Cooking Light’s Best 25 Recipes

Cooking Light is celebrating its 25th anniversary by publishing, both in print and online,  its best 25 recipes. As they say, "25 years, 25 dishes. We're going back in time to count down our best of the best, from 2011 to 1987." The collection, gathered by its recipe archivists, has some interesting features. We noticed that five include chicken (including… read more

Cooking at home – storm edition

Here in western Mass., we escaped pretty much scot-free - a power flicker or two, and then it was over.  The kids went to school this morning.  Last year, after the Halloween snowstorm, it was a totally different story.  The power was out for 3 long days (and much more, elsewhere); the roads were impassable.  The kids were sent out… read more

Making groceries last longer

First, we want to send all our members who were affected by Hurricane Sandy our very best wishes; we hope you're safe and recovery will be swift.  And since survival is on our mind, we thought it appropriate to share this article from BuzzFeed Food, 27 Ways to Make Your Groceries Last as Long as Possible.  The article is full… read more

Potato ghosts on the march

Over at Gourmet Live they're getting in the Halloween spirit and we were happy to see these little potato ghosts come front and center. They first appeared in the 90's and due to both how  easy they were to make and incredible cuteness factor, they were an instant hit. In The Story behind the Potato Ghosts Kemp Minifie describes their origin… read more

The proper way to eat a cupcake

Cupcakes have been an intensely popular food item for several years now, so it is not surprising that one of the key questions tormenting the food world has been how to avoid that dreaded modern problem - the frosted nose. It used to be that frosting was spread thinly over cupcakes, but the modern cupcake comes with a high swirl… read more

Perfect 2-ingredient sandwiches

Sandwiches are certainly the ultimate in convenience food. Indeed, the very story of their invention - the Earl of Sandwich wanting to have a convenient way to eat his bread and meat so he wouldn't have to leave the gaming table - testifies to their ease of preparation. Given this background, these 2-ingredient sandwich ideas from Saveur struck us as… read more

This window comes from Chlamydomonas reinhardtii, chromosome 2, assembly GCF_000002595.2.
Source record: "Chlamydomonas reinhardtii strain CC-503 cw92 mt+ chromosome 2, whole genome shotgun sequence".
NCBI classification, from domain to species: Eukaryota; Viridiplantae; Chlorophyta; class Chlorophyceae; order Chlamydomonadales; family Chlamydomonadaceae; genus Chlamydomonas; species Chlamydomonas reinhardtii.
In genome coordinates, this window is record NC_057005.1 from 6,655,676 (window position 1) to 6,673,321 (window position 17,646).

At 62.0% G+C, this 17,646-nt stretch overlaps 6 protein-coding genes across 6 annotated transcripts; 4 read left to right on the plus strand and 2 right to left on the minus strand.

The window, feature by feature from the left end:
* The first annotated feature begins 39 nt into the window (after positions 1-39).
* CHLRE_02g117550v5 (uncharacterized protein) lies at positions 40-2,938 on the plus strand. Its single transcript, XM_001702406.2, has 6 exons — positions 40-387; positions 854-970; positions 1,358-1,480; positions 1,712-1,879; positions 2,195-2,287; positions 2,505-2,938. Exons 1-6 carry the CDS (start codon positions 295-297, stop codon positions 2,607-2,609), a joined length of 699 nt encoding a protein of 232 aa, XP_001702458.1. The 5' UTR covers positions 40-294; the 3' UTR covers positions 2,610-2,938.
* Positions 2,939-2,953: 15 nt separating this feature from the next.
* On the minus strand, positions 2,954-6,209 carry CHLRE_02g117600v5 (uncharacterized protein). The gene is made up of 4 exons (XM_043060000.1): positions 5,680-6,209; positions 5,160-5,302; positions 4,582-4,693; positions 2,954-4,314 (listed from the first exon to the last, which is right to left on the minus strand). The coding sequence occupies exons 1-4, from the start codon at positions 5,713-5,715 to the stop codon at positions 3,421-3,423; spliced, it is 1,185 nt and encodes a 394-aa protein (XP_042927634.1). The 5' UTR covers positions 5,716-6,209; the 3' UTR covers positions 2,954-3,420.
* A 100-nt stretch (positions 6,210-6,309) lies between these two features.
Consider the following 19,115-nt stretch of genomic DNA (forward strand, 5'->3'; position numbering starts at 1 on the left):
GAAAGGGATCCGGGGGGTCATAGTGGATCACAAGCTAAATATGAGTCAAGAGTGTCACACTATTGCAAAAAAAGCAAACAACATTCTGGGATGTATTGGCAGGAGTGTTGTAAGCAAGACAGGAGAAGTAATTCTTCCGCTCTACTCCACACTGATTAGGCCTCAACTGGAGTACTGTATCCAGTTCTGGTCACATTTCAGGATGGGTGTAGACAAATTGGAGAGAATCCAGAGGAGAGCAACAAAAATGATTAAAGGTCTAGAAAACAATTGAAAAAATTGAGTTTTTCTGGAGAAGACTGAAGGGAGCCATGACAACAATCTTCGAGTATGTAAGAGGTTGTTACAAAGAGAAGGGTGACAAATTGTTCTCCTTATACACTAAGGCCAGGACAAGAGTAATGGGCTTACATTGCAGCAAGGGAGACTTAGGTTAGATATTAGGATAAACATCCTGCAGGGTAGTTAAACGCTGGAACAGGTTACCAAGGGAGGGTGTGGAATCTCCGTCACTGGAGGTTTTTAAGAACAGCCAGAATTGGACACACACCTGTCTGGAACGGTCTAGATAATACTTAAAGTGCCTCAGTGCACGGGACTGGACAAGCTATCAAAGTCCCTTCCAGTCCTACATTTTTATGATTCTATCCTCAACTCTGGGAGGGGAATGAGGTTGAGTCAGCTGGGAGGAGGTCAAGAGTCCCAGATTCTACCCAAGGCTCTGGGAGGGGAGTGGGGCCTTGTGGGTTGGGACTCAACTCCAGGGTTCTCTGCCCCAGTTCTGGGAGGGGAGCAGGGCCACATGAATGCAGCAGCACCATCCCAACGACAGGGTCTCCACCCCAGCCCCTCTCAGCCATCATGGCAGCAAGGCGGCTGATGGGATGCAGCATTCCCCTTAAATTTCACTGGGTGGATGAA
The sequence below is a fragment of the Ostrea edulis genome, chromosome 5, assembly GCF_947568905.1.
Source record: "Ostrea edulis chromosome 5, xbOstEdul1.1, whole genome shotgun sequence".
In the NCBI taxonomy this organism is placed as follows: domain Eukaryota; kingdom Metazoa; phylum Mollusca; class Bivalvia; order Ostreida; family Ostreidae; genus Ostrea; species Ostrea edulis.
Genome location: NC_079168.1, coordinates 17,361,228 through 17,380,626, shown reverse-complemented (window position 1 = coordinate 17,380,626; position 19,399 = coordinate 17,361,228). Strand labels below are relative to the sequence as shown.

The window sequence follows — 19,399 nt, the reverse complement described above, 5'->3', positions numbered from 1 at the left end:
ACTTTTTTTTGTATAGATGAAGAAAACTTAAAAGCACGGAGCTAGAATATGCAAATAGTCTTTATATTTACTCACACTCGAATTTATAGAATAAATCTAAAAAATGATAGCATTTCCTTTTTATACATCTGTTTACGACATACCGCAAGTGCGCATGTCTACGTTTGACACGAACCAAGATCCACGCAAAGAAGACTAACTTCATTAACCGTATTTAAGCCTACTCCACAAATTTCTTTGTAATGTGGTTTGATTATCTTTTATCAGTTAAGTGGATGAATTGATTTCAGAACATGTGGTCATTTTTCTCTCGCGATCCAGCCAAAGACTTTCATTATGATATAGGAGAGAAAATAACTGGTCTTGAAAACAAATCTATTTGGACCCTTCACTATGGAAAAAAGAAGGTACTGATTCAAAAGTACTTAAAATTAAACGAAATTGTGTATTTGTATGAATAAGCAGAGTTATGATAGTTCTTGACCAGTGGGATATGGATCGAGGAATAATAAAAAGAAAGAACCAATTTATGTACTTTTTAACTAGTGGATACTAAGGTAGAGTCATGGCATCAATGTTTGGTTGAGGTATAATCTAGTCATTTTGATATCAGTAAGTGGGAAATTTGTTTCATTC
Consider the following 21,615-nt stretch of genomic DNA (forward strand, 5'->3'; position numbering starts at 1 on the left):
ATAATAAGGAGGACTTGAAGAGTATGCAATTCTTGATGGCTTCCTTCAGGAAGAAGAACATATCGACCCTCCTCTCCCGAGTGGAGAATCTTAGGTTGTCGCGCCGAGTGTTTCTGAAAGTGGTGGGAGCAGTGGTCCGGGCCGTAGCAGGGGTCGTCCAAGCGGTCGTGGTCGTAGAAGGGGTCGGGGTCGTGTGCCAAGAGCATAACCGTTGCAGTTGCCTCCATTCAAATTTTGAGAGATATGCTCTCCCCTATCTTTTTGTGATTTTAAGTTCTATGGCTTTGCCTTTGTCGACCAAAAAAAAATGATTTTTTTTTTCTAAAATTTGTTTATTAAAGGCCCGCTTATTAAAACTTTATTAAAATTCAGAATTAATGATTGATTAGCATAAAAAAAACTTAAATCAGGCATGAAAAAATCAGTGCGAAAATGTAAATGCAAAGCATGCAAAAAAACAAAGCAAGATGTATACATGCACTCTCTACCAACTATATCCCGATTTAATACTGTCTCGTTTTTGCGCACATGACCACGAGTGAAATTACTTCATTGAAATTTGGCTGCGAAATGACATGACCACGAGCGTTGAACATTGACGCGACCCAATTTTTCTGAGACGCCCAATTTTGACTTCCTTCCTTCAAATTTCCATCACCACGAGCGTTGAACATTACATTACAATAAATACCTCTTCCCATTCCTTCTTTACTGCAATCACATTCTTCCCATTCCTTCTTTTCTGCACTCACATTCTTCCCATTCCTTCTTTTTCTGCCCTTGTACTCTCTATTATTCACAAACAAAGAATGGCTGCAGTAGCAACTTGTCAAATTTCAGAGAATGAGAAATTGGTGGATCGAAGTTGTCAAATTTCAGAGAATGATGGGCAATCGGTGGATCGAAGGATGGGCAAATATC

Quick tip: Turn white sugar into brown sugar

Recipes calling for brown sugar are surprisingly ubiquitous. Cookie season is fast approaching in the Northern hemisphere (of course, for many of us, it's always here),  and so many great cookie recipes seem to call for brown sugar. Or, for our readers Down Under who are now beginning to feast on fresh fruits, what's a better topping than brown sugar?… read more

Revel in lemons

Slate recently published a wonderful article called "When Life Gives You Lemons, Put Them in Everything." And what's not to love about a lemon? It's a beautiful fruit which adds zest to both sweet and savory dishes, brings out flavor (without any fat!), and makes hair shine. Plus many grocery stores sell them in sacks, making them affordable and plentiful.… read more

Calling all bacon fans – Bittman’s 25 ways to serve bacon

Of all the many recent food fads, bacon seems to be hanging around longer than most. We'll admit there have been some extremes (Jack in the Box's Bacon Milkshake certainly qualifies), but that still doesn't eliminate the pleasant fact that we've seen bacon add its special flavor to many unexpected dishes, and enjoyed them all the more. In his column… read more

How geeky is your kitchen?

Food science seems to have turned a corner for those of us who cook at home.  Of course, practical advice has been around as long as there have been cooks - have all your ingredients at room temperature before baking! searing seals in the juices! (WRONG.)  But the Internet has accelerated the spread of cooking do's, don'ts, and "try this"es.… read more

The newest over-the-top foods at the state fairs

As this article from Endless Simmer* warns, "Steel your arteries." They've compiled a list of the top 10 new foods from the state fairs. The intro states it all, "Well, in regards to ridiculous overloads of novelty foods, it's all downhill from here--state fair season is over for the year. We'll have to wait for months before a stream of… read more

Is Nordic cuisine the new “hot” trend?

Local, healthy ingredients are a world-wide craze. But what do you do when your growing season is only two-months long? This is one of the challenges that modern Nordic chefs face as they try to expand beyond "Ikea food" (although Ikea's meatballs are pretty darn good). Since 2004, when a group of cooks published "The Nordic Manifesto," emphasizing local and… read more

Kale as the latest aphrodisiac?

We admit to reading a lot of food blogs, so a catchy title does make an impression. And Jennifer Iserloh's article in Epicurious certainly caught our attention with her article, " Kale and Sex Drive?" She actually discusses three libido-enhancing foods in depth: kale, maca, and pumpkin seeds. B-vitamins and zinc are among the factors she cites for their powers. Irregardless,… read more